This disclaimer concludes every campus-wide email sent by student groups. Few readers notice it; fewer find it noteworthy. But how does this procedure affect the free flow of student communication, particularly when readers can’t see any red editing ink?
When sending an email to the entire student body, a practice allowed on a weekly basis, the Georgetown University Student Association is obliged to follow a longstanding oversight protocol through Center for Student Engagement administrators. The official policy for mass email submissions does not limit content, granted that messages have “clear campus-wide appeal” and adhere to a 250 word count. As it stands, however, the CSE holds final authority over more than filtering distasteful language. These emails are contingent on agreeable word choice, content and even subject title.
The most recent GUSA executive email, which was authored by GUSA President Nate Tisa (SFS ’14) and Vice President Adam Ramadan (SFS ’14), urged students to vote “no” on the satellite housing referendum. The exchange of approval emails, which The Hoya obtained, included several substantive revisions from Assistant Dean for Student Engagement Erika Cohen Derr before it was disseminated. GUSA’s stance of opposition was preserved, but the exchange resulted in some noteworthy changes. Arguments for alternative options were removed, and the subject line of the email was changed from “GUSA Update: Vote No on Satellite Housing Referendum” to “Special Message on Satellite Housing Proposal, and Weekly Update.”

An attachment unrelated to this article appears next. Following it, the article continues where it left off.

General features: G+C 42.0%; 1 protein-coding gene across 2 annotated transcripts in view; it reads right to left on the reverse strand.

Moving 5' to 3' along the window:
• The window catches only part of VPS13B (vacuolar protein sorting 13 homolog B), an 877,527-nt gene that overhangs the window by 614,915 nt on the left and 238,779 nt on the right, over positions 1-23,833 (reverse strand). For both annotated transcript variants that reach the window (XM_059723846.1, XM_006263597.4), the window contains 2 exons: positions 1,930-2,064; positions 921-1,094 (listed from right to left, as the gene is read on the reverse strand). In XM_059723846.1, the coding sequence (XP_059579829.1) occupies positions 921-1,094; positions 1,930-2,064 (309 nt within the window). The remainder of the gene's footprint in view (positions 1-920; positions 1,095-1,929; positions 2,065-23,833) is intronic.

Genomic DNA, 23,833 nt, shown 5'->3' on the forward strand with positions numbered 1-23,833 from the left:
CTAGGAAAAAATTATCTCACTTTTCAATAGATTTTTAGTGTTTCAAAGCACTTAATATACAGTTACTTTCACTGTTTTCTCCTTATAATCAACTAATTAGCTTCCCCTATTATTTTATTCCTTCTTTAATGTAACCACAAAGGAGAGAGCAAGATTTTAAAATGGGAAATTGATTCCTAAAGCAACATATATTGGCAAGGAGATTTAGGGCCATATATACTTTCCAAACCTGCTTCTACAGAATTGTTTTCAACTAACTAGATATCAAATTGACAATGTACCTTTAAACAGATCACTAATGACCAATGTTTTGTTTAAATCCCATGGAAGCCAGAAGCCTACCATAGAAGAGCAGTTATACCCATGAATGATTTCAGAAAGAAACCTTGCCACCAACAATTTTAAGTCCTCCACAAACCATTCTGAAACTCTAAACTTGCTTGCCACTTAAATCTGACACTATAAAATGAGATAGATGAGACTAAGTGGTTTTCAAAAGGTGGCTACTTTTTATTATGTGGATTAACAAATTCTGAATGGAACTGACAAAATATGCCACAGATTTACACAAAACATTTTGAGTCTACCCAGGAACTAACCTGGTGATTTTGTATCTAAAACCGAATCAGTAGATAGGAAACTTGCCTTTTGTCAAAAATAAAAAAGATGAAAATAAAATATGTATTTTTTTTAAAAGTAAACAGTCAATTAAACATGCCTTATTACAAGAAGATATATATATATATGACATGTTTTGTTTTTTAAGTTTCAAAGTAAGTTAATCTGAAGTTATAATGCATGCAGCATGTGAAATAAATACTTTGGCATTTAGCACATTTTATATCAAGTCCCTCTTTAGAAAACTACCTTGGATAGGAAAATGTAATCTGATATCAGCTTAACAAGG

While these edits were the product of a dialogue among Cohen Derr, Tisa and Ramadan, the current process does raise questions about the communicatory outlets available to GUSA leaders.
The system seems not to have been abused in this case, but the imposition of a filter on free communication from student leaders is worrisome. For privacy reasons, students must go through the administration to utilize the Georgetown ListServ. This is a university resource, but access to it should be a privilege of elected office, not a justification for close review of content.
Messages disseminated via GUSA are clearly attributed to the student association and therefore shouldn’t be reconfigured to better suit university-held positions. It’s concerning on principle that student leaders can’t have direct access to students, regardless of how one grades execution of the procedure in the past.